This is a novel of plot and theme. The author is mainly concerned with sociological and psychological issues in a society faced with the after effects of a nuclear holocaust. Wyndham aims at a general impression, rather than writing an in-depth analysis of an individual's character faced with a specific set of circumstances.
Although there are many opportunities for long descriptive passages, the author refrains from doing so. To give a gruesome description of various forms of deviation would only sensationalize the story, and the author has a more serious purpose.
Only the character of David is revealed to any extent, and he is the only one who develops appreciably. With the exception of Sophie, the other characters are one-sided representative characters like Jacob or Joseph Strorm. Most of the characters of the novel fall into groups. The Waknuk group is held together by its religion, the Fringes people by their deviations, and David and his group by their telepathic abilities.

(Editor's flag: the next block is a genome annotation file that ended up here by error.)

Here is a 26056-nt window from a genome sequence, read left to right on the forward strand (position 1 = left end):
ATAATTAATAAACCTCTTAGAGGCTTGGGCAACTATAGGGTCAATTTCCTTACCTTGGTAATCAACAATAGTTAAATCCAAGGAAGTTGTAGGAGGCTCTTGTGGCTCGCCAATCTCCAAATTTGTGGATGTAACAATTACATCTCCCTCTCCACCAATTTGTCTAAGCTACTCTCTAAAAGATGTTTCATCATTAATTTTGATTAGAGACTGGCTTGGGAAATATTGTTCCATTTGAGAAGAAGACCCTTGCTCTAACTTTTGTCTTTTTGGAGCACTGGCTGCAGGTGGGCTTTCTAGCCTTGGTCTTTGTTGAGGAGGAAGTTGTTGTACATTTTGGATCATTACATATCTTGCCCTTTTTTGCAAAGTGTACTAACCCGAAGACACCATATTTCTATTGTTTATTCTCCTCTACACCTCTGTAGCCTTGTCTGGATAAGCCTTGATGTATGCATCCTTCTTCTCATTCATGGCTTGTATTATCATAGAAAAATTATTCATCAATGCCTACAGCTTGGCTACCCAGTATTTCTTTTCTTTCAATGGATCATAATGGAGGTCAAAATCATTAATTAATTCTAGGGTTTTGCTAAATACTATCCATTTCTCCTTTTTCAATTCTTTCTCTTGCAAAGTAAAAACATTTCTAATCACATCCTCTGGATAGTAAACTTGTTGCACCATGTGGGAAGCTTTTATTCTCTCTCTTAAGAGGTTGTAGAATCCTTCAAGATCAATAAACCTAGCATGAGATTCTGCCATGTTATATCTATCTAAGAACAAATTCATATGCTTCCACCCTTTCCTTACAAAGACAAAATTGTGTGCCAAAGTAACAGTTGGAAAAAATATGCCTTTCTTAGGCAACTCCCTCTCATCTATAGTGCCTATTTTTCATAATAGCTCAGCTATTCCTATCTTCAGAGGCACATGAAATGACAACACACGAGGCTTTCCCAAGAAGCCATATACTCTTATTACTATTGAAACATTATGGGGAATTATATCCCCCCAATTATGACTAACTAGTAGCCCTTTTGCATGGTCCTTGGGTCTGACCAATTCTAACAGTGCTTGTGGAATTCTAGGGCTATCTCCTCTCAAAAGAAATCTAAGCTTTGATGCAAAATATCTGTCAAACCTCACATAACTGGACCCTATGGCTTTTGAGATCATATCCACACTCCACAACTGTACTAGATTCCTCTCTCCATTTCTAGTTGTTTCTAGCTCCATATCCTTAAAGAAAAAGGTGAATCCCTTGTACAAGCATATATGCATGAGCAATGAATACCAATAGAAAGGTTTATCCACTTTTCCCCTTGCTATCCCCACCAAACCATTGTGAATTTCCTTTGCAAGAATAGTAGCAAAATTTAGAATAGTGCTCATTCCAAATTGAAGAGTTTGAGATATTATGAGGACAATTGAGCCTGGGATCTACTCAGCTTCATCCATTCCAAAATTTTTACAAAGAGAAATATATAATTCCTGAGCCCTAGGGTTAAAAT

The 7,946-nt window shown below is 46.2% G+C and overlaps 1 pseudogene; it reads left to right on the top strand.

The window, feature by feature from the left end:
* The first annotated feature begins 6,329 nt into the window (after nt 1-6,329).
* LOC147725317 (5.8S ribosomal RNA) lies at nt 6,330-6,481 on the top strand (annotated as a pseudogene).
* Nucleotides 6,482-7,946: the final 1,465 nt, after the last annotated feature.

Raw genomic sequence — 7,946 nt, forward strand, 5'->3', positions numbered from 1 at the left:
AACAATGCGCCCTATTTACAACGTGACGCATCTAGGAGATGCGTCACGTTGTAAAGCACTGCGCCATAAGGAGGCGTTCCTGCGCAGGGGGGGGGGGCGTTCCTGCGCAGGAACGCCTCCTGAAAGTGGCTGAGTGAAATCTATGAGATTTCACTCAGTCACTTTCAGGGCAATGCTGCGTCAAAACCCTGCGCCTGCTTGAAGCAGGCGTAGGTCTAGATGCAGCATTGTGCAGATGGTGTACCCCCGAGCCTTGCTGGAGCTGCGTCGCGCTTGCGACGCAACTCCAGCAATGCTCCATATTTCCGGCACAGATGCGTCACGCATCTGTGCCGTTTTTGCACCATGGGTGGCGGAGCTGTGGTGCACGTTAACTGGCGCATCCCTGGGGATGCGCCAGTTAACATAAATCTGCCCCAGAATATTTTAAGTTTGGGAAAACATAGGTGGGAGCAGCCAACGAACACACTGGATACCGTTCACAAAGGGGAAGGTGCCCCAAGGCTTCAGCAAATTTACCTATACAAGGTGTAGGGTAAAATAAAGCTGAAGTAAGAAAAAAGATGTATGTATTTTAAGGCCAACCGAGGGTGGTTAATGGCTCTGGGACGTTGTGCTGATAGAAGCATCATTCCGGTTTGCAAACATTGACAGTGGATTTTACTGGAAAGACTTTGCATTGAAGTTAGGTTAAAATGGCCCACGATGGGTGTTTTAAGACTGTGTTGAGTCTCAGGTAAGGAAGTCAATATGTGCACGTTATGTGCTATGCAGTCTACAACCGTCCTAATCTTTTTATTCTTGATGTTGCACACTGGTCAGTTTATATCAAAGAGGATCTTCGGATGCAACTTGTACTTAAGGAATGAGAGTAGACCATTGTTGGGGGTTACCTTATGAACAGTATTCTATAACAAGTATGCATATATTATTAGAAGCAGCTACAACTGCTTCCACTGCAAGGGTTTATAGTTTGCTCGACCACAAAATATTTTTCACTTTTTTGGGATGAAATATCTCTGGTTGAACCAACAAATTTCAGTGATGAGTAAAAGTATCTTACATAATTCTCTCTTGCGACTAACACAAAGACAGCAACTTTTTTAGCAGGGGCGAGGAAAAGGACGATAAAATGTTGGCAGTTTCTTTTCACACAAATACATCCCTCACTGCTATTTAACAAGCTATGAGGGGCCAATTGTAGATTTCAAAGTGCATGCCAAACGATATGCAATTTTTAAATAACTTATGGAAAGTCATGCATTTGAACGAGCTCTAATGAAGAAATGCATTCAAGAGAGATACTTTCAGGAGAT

The story is told in the first person. This narrative method has advantages for the novel. It is a more personal account and David is more likely to win the reader to his side, against the horrors of Waknuk. Although the method necessitates a limited view-point, it is, therefore, a better one for moulding the reader's impressions. The reader is taken into David's confidence and asked to share the secret of his deviation. Above all, there is an air of truth to what David is saying, and this fact intensifies every situation in the novel.
Background in a novel of this type is often very involved. Science fiction by its very nature deals with situations apart from the reader's experience and, therefore, requires long explanations. But the conditions of David's civilization differ only in detail from our own and can be related partly by the child-David as he explains them to Sophie. For David to do all of the narration would be tiresome, and as he is only a child, he is not likely to know all the information. Conveniently, Uncle Axel explains it to him. Because Axel is a broad-minded, thinking person, the reader is given a fuller, less prejudiced account than he might have received from someone like Joseph Strorm.